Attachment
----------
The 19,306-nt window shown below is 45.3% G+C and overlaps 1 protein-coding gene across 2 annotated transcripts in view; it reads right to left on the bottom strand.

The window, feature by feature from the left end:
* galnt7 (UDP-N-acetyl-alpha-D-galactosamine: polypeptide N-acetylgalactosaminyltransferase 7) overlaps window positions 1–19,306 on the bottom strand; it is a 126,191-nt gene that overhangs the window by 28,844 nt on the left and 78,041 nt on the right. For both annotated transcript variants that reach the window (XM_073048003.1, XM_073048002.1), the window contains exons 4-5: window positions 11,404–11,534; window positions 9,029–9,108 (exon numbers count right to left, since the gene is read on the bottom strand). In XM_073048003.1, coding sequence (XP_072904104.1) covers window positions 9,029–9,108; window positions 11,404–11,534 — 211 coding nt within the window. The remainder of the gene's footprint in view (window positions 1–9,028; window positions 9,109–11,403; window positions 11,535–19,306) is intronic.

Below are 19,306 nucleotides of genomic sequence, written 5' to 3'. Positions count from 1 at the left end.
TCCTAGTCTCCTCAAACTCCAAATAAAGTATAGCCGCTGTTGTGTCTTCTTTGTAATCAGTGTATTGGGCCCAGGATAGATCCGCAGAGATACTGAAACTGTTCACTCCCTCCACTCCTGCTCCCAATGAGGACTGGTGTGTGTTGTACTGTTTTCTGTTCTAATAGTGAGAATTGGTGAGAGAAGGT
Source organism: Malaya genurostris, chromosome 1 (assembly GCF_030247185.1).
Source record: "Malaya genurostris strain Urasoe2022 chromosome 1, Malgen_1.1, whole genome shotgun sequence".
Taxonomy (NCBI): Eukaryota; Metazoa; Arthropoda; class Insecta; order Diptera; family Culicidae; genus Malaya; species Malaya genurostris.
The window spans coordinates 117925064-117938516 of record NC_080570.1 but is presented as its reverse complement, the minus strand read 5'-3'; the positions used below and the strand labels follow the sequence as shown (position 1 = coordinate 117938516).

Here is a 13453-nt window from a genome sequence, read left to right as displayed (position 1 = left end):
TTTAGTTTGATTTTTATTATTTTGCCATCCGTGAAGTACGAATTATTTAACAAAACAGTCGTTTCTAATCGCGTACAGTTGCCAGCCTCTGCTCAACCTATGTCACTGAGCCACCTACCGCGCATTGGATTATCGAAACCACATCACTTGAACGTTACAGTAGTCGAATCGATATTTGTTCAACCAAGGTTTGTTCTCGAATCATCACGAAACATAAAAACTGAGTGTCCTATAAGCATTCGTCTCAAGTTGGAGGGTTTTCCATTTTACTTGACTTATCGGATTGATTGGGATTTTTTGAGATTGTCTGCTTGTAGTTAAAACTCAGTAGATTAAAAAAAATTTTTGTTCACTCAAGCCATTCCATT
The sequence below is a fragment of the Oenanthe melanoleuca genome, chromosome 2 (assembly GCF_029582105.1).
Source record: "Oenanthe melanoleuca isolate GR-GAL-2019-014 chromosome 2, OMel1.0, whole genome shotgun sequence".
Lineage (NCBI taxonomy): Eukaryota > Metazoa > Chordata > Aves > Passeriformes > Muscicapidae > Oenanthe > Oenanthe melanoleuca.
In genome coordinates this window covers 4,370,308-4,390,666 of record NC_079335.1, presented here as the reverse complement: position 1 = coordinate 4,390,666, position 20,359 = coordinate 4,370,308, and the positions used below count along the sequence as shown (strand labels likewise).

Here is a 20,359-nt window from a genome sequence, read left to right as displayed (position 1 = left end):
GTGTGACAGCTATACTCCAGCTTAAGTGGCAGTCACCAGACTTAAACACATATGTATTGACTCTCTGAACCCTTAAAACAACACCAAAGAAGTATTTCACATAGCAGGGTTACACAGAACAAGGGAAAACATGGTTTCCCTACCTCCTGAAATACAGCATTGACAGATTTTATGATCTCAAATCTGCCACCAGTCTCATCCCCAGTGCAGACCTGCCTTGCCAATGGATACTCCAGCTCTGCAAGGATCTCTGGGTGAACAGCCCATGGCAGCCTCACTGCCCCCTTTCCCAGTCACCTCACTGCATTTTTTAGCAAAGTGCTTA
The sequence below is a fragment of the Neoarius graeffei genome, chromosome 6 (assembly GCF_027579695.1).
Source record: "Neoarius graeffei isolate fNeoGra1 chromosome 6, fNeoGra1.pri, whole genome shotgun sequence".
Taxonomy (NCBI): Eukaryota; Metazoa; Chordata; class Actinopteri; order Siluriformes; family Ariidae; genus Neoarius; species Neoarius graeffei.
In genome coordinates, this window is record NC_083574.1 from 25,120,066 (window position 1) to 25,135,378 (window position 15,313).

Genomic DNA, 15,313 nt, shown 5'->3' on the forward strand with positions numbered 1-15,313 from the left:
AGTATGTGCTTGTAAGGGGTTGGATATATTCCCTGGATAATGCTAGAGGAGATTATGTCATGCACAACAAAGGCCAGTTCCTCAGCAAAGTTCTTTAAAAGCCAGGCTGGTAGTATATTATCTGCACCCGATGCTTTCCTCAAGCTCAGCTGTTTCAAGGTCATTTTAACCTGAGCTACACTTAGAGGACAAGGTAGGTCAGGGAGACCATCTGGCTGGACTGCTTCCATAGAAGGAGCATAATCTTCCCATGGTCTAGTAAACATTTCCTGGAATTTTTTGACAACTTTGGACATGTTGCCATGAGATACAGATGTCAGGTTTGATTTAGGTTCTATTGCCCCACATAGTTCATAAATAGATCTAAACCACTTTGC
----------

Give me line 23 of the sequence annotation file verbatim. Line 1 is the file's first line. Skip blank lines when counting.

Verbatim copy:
AGTATGTGCTTGTAAGGGGTTGGATATATTCCCTGGATAATGCTAGAGGAGATTATGTCATGCACAACAAAGGCCAGTTCCTCAGCAAAGTTCTTTAAAAGCCAGGCTGGTAGTATATTATCTGCACCCGATGCTTTCCTCAAGCTCAGCTGTTTCAAGGTCATTTTAACCTGAGCTACACTTAGAGGACAAGGTAGGTCAGGGAGACCATCTGGCTGGACTGCTTCCATAGAAGGAGCATAATCTTCCCATGGTCTAGTAAACATTTCCTGGAATTTTTTGACAACTTTGGACATGTTGCCATGAGATACAGATGTCAGGTTTGATTTAGGTTCTATTGCCCCACATAGTTCATAAATAGATCTAAACCACTTTGC